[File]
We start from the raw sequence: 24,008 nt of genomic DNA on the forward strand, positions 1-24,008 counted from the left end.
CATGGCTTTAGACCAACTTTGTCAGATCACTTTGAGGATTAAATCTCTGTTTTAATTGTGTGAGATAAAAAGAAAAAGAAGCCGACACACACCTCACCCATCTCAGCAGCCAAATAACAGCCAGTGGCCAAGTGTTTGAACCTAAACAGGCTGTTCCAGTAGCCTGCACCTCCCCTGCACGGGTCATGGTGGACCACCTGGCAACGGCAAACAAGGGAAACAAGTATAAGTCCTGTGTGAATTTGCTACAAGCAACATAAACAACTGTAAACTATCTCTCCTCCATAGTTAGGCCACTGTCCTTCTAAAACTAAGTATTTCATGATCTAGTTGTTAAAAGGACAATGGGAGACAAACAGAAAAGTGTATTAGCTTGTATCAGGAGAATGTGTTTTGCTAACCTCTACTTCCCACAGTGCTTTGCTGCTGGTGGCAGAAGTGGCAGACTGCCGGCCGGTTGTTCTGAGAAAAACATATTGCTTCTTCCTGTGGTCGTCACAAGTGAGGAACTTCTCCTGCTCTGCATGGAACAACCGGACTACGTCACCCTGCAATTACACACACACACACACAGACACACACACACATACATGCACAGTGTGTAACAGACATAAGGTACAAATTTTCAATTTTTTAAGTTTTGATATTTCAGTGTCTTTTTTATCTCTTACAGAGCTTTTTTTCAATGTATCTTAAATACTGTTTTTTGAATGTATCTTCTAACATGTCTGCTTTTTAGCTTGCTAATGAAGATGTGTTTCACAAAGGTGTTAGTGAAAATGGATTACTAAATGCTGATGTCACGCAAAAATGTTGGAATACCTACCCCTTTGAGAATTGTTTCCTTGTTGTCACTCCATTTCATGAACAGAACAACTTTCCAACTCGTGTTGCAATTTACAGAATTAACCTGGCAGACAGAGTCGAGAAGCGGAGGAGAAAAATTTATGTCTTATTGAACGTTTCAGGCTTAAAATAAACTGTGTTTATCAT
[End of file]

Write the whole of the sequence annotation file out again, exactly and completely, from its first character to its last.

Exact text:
We start from the raw sequence: 24,008 nt of genomic DNA on the forward strand, positions 1-24,008 counted from the left end.
CATGGCTTTAGACCAACTTTGTCAGATCACTTTGAGGATTAAATCTCTGTTTTAATTGTGTGAGATAAAAAGAAAAAGAAGCCGACACACACCTCACCCATCTCAGCAGCCAAATAACAGCCAGTGGCCAAGTGTTTGAACCTAAACAGGCTGTTCCAGTAGCCTGCACCTCCCCTGCACGGGTCATGGTGGACCACCTGGCAACGGCAAACAAGGGAAACAAGTATAAGTCCTGTGTGAATTTGCTACAAGCAACATAAACAACTGTAAACTATCTCTCCTCCATAGTTAGGCCACTGTCCTTCTAAAACTAAGTATTTCATGATCTAGTTGTTAAAAGGACAATGGGAGACAAACAGAAAAGTGTATTAGCTTGTATCAGGAGAATGTGTTTTGCTAACCTCTACTTCCCACAGTGCTTTGCTGCTGGTGGCAGAAGTGGCAGACTGCCGGCCGGTTGTTCTGAGAAAAACATATTGCTTCTTCCTGTGGTCGTCACAAGTGAGGAACTTCTCCTGCTCTGCATGGAACAACCGGACTACGTCACCCTGCAATTACACACACACACACACAGACACACACACACATACATGCACAGTGTGTAACAGACATAAGGTACAAATTTTCAATTTTTTAAGTTTTGATATTTCAGTGTCTTTTTTATCTCTTACAGAGCTTTTTTTCAATGTATCTTAAATACTGTTTTTTGAATGTATCTTCTAACATGTCTGCTTTTTAGCTTGCTAATGAAGATGTGTTTCACAAAGGTGTTAGTGAAAATGGATTACTAAATGCTGATGTCACGCAAAAATGTTGGAATACCTACCCCTTTGAGAATTGTTTCCTTGTTGTCACTCCATTTCATGAACAGAACAACTTTCCAACTCGTGTTGCAATTTACAGAATTAACCTGGCAGACAGAGTCGAGAAGCGGAGGAGAAAAATTTATGTCTTATTGAACGTTTCAGGCTTAAAATAAACTGTGTTTATCAT